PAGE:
Store owner refutes claims that he sells synthetic marijuana - wistv.com - Columbia, South Carolina

Store owner refutes claims that he sells synthetic marijuana

LEXINGTON COUNTY, SC (WIS) -

Earlier this week in a WIS undercover investigation, we took you inside the shops, and face-to-face with those apparently selling synthetic marijuana brands as identified by the drug enforcement administration.

After numerous emails and phone calls to our investigative team from outraged viewers, we dug deeper into just who is selling it.

Two of the three shops that appeared to be selling synthetic marijuana are called 'Timewarp'.

Earlier this week, the team spoke to the store owner Jerry Baker.

It was then that Baker spoke about various unrelated drug charges he was facing and his desire to stay out of the spotlight.

After viewing the WIS-TV undercover video of Timewarp, clerks like ‘Timewarp' owner Jerry Baker posted on Facebook exactly what he thought. In response to the ‘Timewarp' accusations Baker posted, “nothing but false propagandists.”

The investigation found 'spice' brands, as identified by the DEA, at Baker's Timewarp stores, but according to a Facebook post by Baker's wife, "None contain any of the federally banned chemicals. We purchase our products ... primarily on line, from reputable companies.”

The DEA stated that the formulas for designer drugs like these are constantly changing as a way of skirting the law and regulation.

“I can't stress enough, all they have to do is make a minor alteration to these chemicals and then it's an all new chemical, a potential new drug and it has to go through the process of being labeled a controlled substance,” said South Carolina DEA agent Robert Murphy said.

Baker claims that he has lab reports to prove that his products do not contain banned substances. The WIS-TV investigative team is still waiting for copies of those reports.

Throughout the investigation, Baker adamantly claimed that he simply sells potpourri, even explaining that paper cups – that the DEA stated were for selling the drug in small, loose quantities -- were actually potpourri dishes.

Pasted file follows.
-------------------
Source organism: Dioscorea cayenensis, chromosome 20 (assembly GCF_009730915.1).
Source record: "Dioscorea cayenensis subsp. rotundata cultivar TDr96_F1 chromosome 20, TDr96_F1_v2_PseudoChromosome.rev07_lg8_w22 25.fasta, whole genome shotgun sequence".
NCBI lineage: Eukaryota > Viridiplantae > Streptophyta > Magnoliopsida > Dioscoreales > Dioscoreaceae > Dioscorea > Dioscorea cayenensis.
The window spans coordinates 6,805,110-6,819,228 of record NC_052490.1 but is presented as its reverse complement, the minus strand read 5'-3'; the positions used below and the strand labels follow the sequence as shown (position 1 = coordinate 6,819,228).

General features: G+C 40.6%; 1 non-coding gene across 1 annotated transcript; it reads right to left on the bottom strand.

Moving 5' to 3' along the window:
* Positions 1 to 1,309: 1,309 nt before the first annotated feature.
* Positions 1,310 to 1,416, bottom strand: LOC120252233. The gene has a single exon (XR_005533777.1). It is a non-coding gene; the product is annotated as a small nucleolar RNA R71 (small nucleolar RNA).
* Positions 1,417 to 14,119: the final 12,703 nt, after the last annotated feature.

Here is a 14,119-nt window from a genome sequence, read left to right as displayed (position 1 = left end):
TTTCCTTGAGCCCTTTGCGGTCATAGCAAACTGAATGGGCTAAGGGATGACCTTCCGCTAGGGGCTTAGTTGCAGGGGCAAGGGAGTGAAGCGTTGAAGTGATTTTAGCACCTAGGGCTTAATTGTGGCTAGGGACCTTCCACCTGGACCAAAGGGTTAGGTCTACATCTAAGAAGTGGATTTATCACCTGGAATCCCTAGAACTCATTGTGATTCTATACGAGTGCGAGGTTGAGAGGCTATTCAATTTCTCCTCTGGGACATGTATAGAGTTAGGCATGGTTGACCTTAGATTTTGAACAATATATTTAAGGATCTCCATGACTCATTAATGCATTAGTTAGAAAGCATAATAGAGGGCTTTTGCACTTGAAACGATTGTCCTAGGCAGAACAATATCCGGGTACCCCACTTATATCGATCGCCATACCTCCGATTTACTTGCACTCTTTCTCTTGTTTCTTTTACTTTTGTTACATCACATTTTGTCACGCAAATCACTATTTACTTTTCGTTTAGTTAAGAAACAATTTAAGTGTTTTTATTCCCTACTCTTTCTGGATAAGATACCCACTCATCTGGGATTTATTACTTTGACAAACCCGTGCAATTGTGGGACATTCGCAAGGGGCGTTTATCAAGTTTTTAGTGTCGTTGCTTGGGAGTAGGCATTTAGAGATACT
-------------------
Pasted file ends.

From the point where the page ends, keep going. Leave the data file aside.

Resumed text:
According to prominent defense attorney, Pete Strom, if the packets contained banned substances, the Bakers' defense would not be very strong.

“Somehow, trying to say you have to burn it [the drug] in an incense burner, doesn't get him out of anything,” Strom said. “No disclaimer works. You're not going to get yourself out of trouble for violating criminal law by writing on the back of the package 'not for human consumption' or 'don't smoke this'.”

Baker admitted that he didn't want to comment on the investigative drug story because he has accepted a plea deal for drug distribution charges and faces up to 10 years in prison.

According to the South Carolina law enforcement division, Baker has had 17 unrelated drug and assault charges pressed against him since 1997. More than half of those charges have been dropped. Baker currently still has unrelated pending drug charges.

One thing both Baker and the DEA agree on: the profit you can make from selling what Baker calls 'herbal potpourri'. Baker explained that he's just trying to make a living. In another post on Facebook Baker says, “...land of the free? USA? Land of opportunity?”

“They have no idea what has been put in this... it's never been tested,” Murphy said. “It's never been screened in the United States. They have no concern other than the dollar they are making from selling that substance.”

Baker response is to the DEA agents comment is, “if someone abuses any product sold anywhere to their detriment...seek professional help for that individual...not attack the store....”

Attorney Strom explained that store clerks can face a distribution charge just by ringing customers up.

“Literally every customer could be a distribution charge,” Strom said.

Due to the large volume of calls, and emails that the WIS-TV investigative team has received about these specific Timewarp stores -- we reached out to the Lexington County Sheriff's Office to find out what they're doing to stop the sale of synthetic marijuana.

They refused to comment because they say it's all part of an on-going investigation.

Baker also stated that SLED agents regularly go undercover and come into his shop to buy his 'herbal potpourri'. The investigative team has not been able to verify that.

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